“Africa cannot outsource its healthcare security to the benevolence of others”
- Akinwumi Adesina says at 35th AU Summit
African Development Bank Group President Dr Akinwumi Adesina has said that the most important lesson of the Covid-19 pandemic for Africa is the need to build a defense mechanism against external shocks, especially in healthcare and financial security.
“Investing in health is investing in national security,” Adesina told African leaders on Saturday, at the opening of the 35th African Union Assembly in the Ethiopian capital. “Africa cannot afford to outsource the healthcare security of its 1.4 billion citizens to the benevolence of others.”
The Bank chief said the continent needed $484 billion over the next three years to address the socio-economic impacts of the Covid-19 pandemic and support economic recovery.
Adesina outlined three strategic priorities for an African healthcare defense system: building quality healthcare infrastructure; developing the continent’s pharmaceutical industry; and increasing the capacity of vaccine manufacturing. He added that the African Development Bank planned to invest $3 billion to support Africa’s pharmaceutical and vaccine manufacturing capacity.
Speaking about other critical areas for the continent, such as managing debt, Adesina said: “Africa’s public debt, currently estimated at $546 billion, represents one-quarter of the continent’s GDP and is higher than the combined total annual government revenues of $501 billion.”
Adesina said the African Development Fund , the Bank Group’s concessional lending arm, had supported low-income countries with $8.5 billion over the last five years.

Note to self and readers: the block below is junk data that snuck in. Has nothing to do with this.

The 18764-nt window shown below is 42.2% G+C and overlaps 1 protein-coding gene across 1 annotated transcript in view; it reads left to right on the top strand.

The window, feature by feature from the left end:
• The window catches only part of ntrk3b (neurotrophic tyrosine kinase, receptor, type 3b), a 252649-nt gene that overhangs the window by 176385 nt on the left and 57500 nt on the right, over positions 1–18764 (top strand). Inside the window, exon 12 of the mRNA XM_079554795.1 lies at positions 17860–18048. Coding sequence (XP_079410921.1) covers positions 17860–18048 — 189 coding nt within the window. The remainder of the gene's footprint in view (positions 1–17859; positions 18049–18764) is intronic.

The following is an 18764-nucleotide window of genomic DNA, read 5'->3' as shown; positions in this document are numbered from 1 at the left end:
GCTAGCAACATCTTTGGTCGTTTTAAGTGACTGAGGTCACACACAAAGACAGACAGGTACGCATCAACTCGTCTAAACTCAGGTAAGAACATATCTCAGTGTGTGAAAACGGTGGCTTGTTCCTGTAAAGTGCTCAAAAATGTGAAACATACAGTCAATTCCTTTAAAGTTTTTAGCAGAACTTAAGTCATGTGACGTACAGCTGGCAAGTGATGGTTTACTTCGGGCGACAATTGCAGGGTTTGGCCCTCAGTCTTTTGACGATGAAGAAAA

Calling on African Union leaders to strongly support the Fund’s 16th replenishment in 2022, Adesina advised that a funding restructure of the African Development Fund would allow the Fund to go to market, leverage its $25 billion in equity, and raise an additional $33 billion in financing for low-income countries.
The Bank Group chief reminded African leaders that they had asked for re-allocated IMF Special Drawing Rights (SDRs) to be channeled through the African Development Bank, a prescribed holder of SDRs.
“Passing the re-allocated SDRs for Africa through the African Development Bank will serve Africa very well, provide financial leverage, and help recapitalize other African financial institutions, many of which the Bank helped to set up,” he said.
Adesina repeated his earlier calls for an African Financial Stability Mechanism to provide liquidity buffers to protect the continent against financial and economic shocks. He said that while other continents have such mechanisms, Africa was the only one that does not. He explained that this led to widespread regional spill-over contagion effects and instability from Covid-19-induced financial shocks. “African economies must be protected,” he stressed.
Addressing the summit plenary earlier, African Union Commission Chairperson Moussa Faki Mahamat said the Covid-19 pandemic had highlighted Africa’s unpreparedness for external shocks like new viruses. He said Africa’s 2.1% retraction in growth had set it back and threatened the achievement of the African Union’s Agenda 2063.
Various heads of state and government spoke of the socio-economic impact of Covid-19 on their countries, and steps they were taking to tackle the virus and other challenges. Host country Ethiopia, which is dealing with several challenges, has made substantial investments in wheat production and is on track to reach its goal of planting 20 billion trees by 2022. Prime Minister Abiy Ahmed said the initiative will mitigate the impacts of climate change.
The African Union’s 2022 Year of Nutrition focuses on strengthening resilience in nutrition and food security on the African continent. With the International Fund for Agricultural Development and the African Union Commission, the African Development Bank launched the Facility for African Food Security and Nutrition at the United Nations Food Systems Summit in 2021. Adesina said the facility “will mobilize $1 billion to support the delivery of climate resilient technologies to 40 million farmers and produce 100 million metric tons of food to feed 200 million people.” He added, “this will reduce the number of people facing hunger in Africa by 80%.”
Adesina called for accelerated action to advance Africa’s rapid development and sounded a note of optimism. “With your bold and visionary leadership, a new Africa is emerging. Just as the eagle soars above the storms, so will Africa soar and achieve its destiny. Africa is destined for greatness,” he insisted.
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